NC State Board of Elections

NORTH CAROLINA — Caldwell Community College and Technical Institute and Lees-McRae College were two institutions added on Nov. 1 to a list of 49 additional types of student and employee photo identification approved for use in the 2020 elections, according to the North Carolina State Board of Elections.

The newly approved IDs join more than 80 student, employee or tribal IDs previously approved for use in N.C. elections, according to State Elections Director Karen Brinson Bell. In the November 2018 general election, 55.5 percent of the state’s voters approved a referendum requiring voters to present a photo ID to vote. Session Law 2018 144 — as amended by Session Law 2019 22 — implements the new photo ID law.

Beginning in 2020, voters in North Carolina will be asked to present photo identification to vote, though certain exceptions apply. Voter ID is not required in 2019 elections.

State law requires the state board to confirm that an institution’s identification card meets certain requirements before it can be used to vote in North Carolina. Appalachian State University was previously for student ID usage.

Three IDs submitted to the state board were not approved. Applications from the city of Gastonia and Saint Andrews University’s were submitted after the deadline, according to the state board. The town of Drexel’s request was denied because the application remained incomplete after several attempts by state board staff to contact the town.

Institutions that submitted applications during the initial approval phase in early 2019 but had their IDs denied have until Nov. 15 to submit a revised application. The state board stated it will announce which of those applications are approved by Dec. 1.

“As of today, more than 130 IDs are approved for voting purposes in 2020, and we expect additional IDs to be approved later this month,” Brinson Bell said in a statement. “Voters who do not have an acceptable ID can get one for free at their county board of elections.”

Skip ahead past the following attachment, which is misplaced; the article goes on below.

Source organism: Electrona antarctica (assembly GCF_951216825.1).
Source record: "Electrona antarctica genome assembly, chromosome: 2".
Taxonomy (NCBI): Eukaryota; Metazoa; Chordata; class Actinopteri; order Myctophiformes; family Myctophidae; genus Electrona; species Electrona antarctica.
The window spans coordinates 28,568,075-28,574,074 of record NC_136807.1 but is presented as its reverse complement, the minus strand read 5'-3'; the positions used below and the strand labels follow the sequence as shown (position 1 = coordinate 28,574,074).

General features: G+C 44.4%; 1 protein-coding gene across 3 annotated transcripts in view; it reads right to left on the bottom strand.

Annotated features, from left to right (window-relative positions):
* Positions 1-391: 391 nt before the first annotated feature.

The state board worked with N.C. Community Colleges, the University of North Carolina system, the N.C. Association of Independent Colleges and Universities, the N.C. Department of Instruction, the N.C. Association of County Commissioners, the N.C. League of Municipalities, the N.C. City and County Management Association and other groups to ensure their members were aware of deadlines and details of the approval process. The state board stated that staff also sent reminders and conducted informational webinars about the process.

Voters may use any acceptable form of ID. Voters who do not have an acceptable ID may get a free N.C. Voter ID from their county board of elections.

Meanwhile, all North Carolina households will soon receive mailings with information about the new voter ID requirement. State law requires the State Board of Elections to send four educational mailings about voter ID — two in 2019 and two in 2020. After the municipal elections are completed, the state board office stated that it will roll out a training series for county officials and poll workers to prepare them for the voter ID requirement.

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